Introduction: Export of services is a crucial aspect regulated under FEMA, encompassing rules from various authorities like RBI, DGFT, and the Foreign Trade Policy. In this article, we delve into the FEMA perspective on the export of services, examining key regulations and compliance requirements.
1. No declaration under FEMA: Section 7 (1)(3): Every exporter of services will furnish such declaration as required by RBI. Presently, there is no declaration required for service exporter.
2. No IEC Code: There is no requirement of having IEC code for service exporter, unless the exporter wishes to avail benefits under Service Exports from India Scheme (SEIS).
3. FEM (Export of Goods and Services) Regulations 2015 has following relevant regulations:
- Reg 4 (3): Exporter of services will be liable to realise due and accrued amount of foreign exchange and repatriate the same to India;
- Reg 9(1): Full export value shall be realised with 9 months from the date of export;
- Reg 9 (b): RBI or AD Bank may extend the period of realisation from 9 months to 15 months.
- 17 (2): In case guarantee is given prior to post award approval, it may be given by AD Bank or resident Indian exporting company for performance of project outside India or for availing credit facilities. But the contract/Letter of Award must stipulate it.
4. FEMA (Manner of Receipt and Payment) Regulations 2000:
Modes of Receipts :Payment for export of services can be received in following modes-
- Bank drafts, pay orders, banker’s cheques or personal cheques;
- Foreign currency notes, foreign currency traveller’s cheques from the buyers during their personal visit to India;
- Payment out of funds as held in FCNR or NRE Accounts as maintained by the buyers in India;
- International credit cards of the buyers.
5. Projects and Services Export:
- Project exports means exports of the engineering goods on deferred payment terms and for execution of turnkey projects or civil construction contract outside India
- The export shall obtain permission from AD Bank or EXIM Bank before undertaking any execution of project on the basis of deferred payment.
- AD Bank or EXIM Bank are permitted to consider post approval and monitor the project.
- Inter-project transfer of machinery is allowed under the monitoring of bank or EXIM Bank. No need to recover the market value.
- Inter-project transfer of funds is allowed in any currency or country but the bank or EXIM Bank need to monitor.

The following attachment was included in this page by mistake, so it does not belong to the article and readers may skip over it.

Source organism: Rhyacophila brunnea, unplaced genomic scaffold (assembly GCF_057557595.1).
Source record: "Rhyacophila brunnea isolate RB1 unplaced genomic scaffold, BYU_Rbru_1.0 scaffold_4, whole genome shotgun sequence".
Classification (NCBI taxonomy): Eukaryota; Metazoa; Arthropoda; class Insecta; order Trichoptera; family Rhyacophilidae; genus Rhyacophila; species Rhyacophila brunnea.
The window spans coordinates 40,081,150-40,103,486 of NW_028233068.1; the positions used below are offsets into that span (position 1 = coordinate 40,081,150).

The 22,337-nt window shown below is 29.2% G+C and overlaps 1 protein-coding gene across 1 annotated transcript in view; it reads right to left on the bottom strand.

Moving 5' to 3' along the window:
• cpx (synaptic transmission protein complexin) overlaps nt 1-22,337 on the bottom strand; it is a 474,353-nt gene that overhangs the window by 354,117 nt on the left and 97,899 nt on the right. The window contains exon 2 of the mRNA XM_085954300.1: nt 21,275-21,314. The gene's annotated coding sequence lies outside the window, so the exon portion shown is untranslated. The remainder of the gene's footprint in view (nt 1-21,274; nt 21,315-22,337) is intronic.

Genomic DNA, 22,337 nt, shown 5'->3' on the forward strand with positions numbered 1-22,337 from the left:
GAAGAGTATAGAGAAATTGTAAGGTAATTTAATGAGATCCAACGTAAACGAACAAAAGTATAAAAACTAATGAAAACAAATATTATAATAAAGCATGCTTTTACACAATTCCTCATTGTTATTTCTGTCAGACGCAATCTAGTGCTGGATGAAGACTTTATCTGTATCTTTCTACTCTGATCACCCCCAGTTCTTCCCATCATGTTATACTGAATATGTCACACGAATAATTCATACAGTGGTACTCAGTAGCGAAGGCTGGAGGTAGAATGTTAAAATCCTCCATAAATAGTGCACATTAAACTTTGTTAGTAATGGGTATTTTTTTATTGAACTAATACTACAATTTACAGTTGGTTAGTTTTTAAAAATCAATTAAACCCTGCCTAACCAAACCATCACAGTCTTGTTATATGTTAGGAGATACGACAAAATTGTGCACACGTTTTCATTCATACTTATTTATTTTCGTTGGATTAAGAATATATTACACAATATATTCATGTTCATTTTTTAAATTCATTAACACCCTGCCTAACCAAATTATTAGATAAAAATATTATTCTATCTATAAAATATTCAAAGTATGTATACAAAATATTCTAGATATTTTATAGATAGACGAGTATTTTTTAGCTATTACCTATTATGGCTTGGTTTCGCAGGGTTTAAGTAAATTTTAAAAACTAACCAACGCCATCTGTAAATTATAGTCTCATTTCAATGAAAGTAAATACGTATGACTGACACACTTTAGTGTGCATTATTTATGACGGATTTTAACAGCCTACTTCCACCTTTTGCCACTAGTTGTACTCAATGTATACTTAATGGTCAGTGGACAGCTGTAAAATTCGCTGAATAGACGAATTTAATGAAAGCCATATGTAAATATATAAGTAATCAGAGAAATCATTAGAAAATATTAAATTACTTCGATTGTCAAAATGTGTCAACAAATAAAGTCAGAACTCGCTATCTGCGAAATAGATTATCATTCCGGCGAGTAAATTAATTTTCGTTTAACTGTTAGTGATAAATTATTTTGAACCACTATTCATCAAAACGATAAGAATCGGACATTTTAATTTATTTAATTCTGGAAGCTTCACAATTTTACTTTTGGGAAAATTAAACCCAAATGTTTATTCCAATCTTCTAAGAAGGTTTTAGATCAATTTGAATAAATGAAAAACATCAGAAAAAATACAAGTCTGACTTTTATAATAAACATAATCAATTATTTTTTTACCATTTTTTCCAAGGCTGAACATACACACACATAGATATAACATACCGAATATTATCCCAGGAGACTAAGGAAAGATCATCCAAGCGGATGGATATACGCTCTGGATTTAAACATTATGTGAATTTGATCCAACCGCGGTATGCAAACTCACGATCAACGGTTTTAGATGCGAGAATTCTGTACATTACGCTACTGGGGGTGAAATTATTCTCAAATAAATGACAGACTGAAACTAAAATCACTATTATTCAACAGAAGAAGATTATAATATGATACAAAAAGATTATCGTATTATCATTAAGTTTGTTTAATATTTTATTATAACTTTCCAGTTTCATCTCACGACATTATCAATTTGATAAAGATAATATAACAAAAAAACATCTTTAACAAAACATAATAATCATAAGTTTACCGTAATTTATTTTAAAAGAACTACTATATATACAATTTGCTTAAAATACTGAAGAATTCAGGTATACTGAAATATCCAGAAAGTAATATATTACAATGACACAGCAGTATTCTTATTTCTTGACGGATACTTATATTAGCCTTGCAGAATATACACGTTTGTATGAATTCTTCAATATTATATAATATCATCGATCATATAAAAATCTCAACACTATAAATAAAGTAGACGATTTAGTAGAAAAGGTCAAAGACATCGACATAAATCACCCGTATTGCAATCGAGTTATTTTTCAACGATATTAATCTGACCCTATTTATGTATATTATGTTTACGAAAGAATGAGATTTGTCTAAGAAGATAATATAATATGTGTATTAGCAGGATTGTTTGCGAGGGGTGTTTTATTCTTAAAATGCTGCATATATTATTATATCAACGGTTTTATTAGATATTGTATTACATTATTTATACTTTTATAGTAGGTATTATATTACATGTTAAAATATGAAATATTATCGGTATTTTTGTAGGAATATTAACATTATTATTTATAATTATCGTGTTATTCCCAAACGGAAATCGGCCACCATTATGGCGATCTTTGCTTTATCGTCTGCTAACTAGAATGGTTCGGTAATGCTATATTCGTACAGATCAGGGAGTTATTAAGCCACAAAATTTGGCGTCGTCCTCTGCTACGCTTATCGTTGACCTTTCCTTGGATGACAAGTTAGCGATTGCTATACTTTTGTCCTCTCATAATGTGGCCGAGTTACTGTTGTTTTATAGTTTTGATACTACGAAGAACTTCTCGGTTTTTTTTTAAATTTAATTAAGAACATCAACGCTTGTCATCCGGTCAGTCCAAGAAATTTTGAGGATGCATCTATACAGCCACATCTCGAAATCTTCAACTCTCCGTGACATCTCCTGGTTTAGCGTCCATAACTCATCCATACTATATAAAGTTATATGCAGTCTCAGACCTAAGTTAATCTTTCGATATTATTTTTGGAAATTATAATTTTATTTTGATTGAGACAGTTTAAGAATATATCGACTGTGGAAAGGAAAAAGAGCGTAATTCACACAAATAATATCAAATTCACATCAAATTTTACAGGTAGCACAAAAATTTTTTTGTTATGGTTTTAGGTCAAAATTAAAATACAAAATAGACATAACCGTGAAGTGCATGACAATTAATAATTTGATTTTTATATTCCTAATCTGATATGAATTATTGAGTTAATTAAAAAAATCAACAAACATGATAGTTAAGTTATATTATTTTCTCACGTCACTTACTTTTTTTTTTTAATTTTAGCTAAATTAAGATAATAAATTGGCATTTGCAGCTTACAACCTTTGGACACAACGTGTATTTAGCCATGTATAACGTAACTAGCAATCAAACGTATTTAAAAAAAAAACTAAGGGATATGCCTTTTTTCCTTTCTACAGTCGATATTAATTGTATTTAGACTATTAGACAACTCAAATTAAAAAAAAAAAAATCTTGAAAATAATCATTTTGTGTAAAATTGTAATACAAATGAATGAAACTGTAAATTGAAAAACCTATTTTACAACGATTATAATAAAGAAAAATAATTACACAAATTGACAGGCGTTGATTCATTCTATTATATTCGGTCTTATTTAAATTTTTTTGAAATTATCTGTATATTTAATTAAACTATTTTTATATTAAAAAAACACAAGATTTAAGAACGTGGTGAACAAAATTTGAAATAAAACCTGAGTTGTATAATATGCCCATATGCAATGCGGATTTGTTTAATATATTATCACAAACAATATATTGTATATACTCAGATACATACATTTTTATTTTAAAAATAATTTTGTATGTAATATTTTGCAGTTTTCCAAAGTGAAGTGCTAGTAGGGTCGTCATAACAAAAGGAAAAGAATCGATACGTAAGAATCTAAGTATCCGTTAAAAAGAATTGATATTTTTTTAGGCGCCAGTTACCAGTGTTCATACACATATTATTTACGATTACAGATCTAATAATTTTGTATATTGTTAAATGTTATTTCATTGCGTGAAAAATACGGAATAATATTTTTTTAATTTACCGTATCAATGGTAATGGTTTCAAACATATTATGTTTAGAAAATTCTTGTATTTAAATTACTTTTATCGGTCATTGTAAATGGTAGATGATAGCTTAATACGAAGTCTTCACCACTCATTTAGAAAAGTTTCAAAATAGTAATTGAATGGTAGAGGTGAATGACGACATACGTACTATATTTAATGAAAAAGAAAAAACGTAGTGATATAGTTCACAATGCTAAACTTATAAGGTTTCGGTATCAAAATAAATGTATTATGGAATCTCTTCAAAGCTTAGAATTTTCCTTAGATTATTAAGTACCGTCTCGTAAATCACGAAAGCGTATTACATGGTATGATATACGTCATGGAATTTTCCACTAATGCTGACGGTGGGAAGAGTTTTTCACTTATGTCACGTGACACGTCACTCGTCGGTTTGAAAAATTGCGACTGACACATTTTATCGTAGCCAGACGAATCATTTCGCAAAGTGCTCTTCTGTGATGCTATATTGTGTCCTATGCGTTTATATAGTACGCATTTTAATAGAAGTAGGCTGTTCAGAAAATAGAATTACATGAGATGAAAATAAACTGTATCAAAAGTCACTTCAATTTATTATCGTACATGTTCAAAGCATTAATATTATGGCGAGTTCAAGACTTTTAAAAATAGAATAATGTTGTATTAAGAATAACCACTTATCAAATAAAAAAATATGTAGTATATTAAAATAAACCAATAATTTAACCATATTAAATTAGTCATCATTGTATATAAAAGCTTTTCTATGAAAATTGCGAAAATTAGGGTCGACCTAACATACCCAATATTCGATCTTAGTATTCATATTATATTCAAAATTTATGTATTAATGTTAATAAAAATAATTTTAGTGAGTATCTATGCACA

- Deployment of temporary cash surplus which is generated outside India, is allowed to be invested in short term investment (less than 1 year) with branches or subsidiaries outside India of the banks located in India
6. Master Direction on Export of Services: Relevant portions:
- AD Banks are permitted to issue guarantees on behalf of exporter clients on account of exports, subject to stipulated conditions.
- Export proceeds to be realised in freely convertible currency, except export proceeds against specific exports may be realised in Indian rupees. But it should be through a freely convertible Vostro account of non-resident bank situated in non-ACU or other than in Nepal or Bhutan.
- AD Bank is allowed to offer the facility of repatriation of export related remittances by entering into standing arrangements with Online Payment Gateway Service Providers (OPGSPs) subject to certain conditions.
- Ordinary resident Indian are permitted to open, hold and maintain Exchange Earners Foreign Currency Account (EEFC). It is non-interest-bearing current account. No credit facility will be available against balances held in this account.
- All categories of foreign exchanges can be credited in EEFC A/c and all accruals at the last date of succeeding calendar month will be converted into Rupees. This facility will save conversion/transaction costs.
- Eligible credits in case of services export in EEFC A/c will include inward remittance received through normal banking channel.
Conclusion: Understanding the FEMA perspective on the export of services is vital for businesses to navigate regulations seamlessly. From the absence of certain declarations to the flexibility in payment methods, compliance ensures a smooth process. The Master Direction on Export of Services provides valuable insights, emphasizing the importance of AD Banks in guaranteeing and facilitating repatriation.
In case you have any concern and queries or need any support in FEMA compliance, you may like to contact us.
Abhinarayan Mishra, FCA, FCS; Managing Partner, KPAM & Associates, Chartered Accountants, Dwarka, New Delhi; +9910744992, email@example.com